Unfortunately, many of these parking spaces look temporary. Painted stripes on the ground and signage on poles may allocate room for parking, but it does little when you pass by it and note a sport-utility vehicle or commercial van occupying the entire strip. Installing low-cost curbs or barriers along the street can solve this issue, and will not only increase safety, but institute a psychological barrier that these parking areas are permanent, and are dedicated solely to the two-wheeled variant.
The Future of the City was the theme of the inaugural Monocle + Killik debate held in London. The goal was to look at how to make a city truly livable. The session offers unique perspectives, thoughts, and views from a global perspective. Monocle is a magazine and website founded by Tyler Brûlé, a Canadian journalist and entrepreneur.
The popular Fountain Square Broomball League (FSBL) is returning this year. This will be the third season for the league and it will include a total of 32 teams with up to 12 players per team. The 32 teams will be broken down equally into an Advanced and Beginners leagues.
The 32 teams will be selected by lottery and announced before Thanksgiving. The broomball teams are coed and are required to have three women on the ice out of the six total players.
One of the coolest things about the league is that the you’re playing on Fountain Square. Your games are broadcast on the video board, which doubles as the scoreboard for the game, and their is the usual crowd hanging around the Square.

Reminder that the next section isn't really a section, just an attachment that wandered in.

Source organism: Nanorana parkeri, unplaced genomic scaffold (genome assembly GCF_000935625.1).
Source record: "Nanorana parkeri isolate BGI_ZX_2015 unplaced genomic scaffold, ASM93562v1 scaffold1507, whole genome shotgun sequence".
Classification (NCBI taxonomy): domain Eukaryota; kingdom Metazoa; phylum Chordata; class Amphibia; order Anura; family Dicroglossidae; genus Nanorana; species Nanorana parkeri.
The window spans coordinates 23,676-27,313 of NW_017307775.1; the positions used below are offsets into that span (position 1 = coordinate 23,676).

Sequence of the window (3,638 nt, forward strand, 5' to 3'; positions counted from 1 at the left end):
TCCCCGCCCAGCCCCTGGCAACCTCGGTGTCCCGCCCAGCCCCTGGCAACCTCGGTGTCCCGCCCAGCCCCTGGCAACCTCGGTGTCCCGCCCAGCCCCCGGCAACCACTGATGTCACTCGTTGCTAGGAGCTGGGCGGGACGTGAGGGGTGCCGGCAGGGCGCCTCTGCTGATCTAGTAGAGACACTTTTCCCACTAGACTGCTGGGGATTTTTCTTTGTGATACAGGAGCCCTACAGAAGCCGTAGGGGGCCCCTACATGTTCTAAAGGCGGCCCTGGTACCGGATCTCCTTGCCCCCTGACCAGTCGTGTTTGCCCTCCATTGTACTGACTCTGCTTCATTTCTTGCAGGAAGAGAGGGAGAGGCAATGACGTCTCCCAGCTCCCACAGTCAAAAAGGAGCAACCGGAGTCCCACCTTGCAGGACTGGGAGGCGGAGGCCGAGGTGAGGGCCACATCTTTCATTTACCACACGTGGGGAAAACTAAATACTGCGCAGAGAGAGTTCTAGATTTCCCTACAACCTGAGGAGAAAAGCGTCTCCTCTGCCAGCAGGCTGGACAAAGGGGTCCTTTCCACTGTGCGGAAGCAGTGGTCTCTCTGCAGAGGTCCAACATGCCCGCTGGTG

The season is six weeks long starting on January 5th, with games being played on Monday, Tuesday and Wednesday evenings. The championship games, for both levels, will be held on Wednesday, February 18th. Sign-ups for the 2009 FSBL begin Monday, October 27th and will go until Friday, November 14th at 5pm.
If you’re looking for something fun and interesting to do this Halloween night then check out the CAC’s ‘Bite Me’ Ball. The after(life) costume party at the CAC will immediately follow the Cincinnati Ballet’s performance of DRACULA at the Aronoff Center across the street.
It is a costume event so come in your most outrageous, horrifying, or funny outfit. There will be costume judging at the door and prizes will be given out later in the evening courtesy of The Container Store.
The event will start at 9pm and last until around 1am. There will be food and drinks, at the event, from places like A La Carte Catering, BlackFinn, Jeff Ruby’s, Oceanaire, Palomino, RebBull, and Peroni. The cost is $20 for CAC and ballet ticket holders, and $25 for general admittance. You should most certainly get your tickets ahead of time and can do so by ordering them through the CAC’s website.
Do you use a bicycle to get to work? To go to school? To go shop and dine? Or for pure recreation?
Would you start riding or ride more if our streets were improved for bicyclists? If there were more dedicated bicycle lanes and storage facilities?
Speak up for bicyclists in Cincinnati on Wednesday, October 22. Let City Council know how improved bicycling conditions will benefit all cyclists of all ages and types at the Transportation and Infrastructure Committee Hearing at City Hall (801 Plum Street) that will be held from 6 to 9 P.M. in Council Chambers, Room 300.